Empirical Hardness of AES Cipher

Kanat Alimanov, Martin Lukac, Shinobu Nagayama


The AES symmetric cipher is widely used as a standard encryption method in various network protocols. Although it has proven resistant to most direct attacks, it hasn’t been extensively studied from the perspective of modern neurocryptanalysis and big data. Therefore, this paper aims to comprehensively analyze the components of the AES protocol, empirically determine their learnability, and provide empirical results that demonstrate the hardness of the cipher. Our analysis involves evaluating the ability of various models to learn the different components of the AES cryptosystem, as well as their combinations. Furthermore, we examine the overall ability of these models to recover a network that estimates the operation of adding the secret key to the input data. Through our research,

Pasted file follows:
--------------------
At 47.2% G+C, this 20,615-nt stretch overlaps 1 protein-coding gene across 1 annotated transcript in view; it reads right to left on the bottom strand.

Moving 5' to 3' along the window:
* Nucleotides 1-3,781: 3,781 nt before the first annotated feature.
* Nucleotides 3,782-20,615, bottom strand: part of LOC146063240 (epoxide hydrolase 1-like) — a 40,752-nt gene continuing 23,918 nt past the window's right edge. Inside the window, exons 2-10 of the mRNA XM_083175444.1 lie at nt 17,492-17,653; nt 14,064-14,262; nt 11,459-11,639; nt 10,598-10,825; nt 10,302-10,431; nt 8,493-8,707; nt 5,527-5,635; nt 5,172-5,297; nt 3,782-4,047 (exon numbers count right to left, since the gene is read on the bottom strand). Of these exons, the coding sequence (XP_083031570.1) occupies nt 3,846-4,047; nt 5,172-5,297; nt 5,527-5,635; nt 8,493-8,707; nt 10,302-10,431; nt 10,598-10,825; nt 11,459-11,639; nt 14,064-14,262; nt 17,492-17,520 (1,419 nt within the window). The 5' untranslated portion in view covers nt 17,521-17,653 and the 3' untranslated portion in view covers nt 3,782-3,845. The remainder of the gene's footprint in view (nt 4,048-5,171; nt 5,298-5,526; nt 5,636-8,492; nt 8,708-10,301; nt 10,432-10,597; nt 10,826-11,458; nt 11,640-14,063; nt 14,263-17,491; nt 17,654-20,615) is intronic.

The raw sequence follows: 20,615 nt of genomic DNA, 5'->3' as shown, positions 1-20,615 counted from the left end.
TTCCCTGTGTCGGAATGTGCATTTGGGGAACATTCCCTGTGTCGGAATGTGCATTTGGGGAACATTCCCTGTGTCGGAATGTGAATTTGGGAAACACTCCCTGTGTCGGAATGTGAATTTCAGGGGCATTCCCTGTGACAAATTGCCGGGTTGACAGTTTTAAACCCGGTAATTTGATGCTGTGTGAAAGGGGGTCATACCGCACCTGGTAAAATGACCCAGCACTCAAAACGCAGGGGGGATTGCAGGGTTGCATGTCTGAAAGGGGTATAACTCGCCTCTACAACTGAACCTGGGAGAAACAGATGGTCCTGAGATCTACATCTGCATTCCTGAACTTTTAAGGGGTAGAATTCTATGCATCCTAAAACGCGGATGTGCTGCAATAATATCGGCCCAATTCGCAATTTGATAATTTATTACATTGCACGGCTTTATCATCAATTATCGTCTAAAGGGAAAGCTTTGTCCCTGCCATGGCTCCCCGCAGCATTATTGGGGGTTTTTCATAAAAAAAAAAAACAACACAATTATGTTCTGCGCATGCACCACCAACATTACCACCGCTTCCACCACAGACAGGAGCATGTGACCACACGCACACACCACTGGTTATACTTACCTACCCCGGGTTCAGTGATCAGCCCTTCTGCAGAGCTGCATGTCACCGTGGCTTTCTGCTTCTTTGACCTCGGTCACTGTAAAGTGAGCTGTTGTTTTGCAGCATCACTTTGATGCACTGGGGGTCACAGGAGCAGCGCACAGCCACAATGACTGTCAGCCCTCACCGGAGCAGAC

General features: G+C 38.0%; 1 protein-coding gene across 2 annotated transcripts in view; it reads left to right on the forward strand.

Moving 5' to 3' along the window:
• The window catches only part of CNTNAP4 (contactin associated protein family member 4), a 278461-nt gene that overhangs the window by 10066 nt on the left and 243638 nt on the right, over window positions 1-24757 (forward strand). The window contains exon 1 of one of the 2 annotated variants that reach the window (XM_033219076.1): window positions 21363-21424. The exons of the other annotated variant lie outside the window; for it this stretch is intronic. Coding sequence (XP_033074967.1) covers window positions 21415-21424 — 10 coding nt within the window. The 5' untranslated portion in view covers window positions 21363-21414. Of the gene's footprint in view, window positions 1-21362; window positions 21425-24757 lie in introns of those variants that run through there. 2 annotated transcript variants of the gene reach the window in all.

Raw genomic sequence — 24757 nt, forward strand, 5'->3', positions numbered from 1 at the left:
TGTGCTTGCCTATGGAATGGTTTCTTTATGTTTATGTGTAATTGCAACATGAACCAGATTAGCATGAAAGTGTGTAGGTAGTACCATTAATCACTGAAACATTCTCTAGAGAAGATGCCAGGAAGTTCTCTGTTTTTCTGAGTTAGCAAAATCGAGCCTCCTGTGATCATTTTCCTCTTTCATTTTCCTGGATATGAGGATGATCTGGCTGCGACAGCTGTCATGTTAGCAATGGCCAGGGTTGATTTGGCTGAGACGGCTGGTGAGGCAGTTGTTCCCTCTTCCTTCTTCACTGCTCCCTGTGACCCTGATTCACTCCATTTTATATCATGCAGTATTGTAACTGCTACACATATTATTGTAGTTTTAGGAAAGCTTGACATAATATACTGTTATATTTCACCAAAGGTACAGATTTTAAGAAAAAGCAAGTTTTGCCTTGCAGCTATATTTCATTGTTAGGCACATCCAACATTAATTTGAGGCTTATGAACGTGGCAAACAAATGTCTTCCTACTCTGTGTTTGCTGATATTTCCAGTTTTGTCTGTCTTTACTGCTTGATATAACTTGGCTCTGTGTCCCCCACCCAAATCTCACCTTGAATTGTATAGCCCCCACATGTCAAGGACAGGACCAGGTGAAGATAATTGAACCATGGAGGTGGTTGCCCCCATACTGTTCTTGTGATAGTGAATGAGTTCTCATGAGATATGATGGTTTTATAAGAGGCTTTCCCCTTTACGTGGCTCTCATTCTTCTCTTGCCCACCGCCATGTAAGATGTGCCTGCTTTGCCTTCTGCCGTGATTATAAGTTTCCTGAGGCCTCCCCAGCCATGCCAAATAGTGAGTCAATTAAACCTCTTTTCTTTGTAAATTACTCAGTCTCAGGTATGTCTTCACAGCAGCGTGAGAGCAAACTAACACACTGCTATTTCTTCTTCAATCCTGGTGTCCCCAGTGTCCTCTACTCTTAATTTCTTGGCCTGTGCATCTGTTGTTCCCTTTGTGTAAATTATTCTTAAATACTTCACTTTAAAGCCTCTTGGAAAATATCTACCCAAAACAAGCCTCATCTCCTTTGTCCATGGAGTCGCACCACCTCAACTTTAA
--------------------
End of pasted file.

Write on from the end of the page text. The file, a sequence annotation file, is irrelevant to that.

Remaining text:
we show that AES is indeed resistant to machine learning attacks. However, under certain configurations of the data and the AES cipher, it is possible to recover the decrypting network.


AES; Machine Learning; Neural Networks

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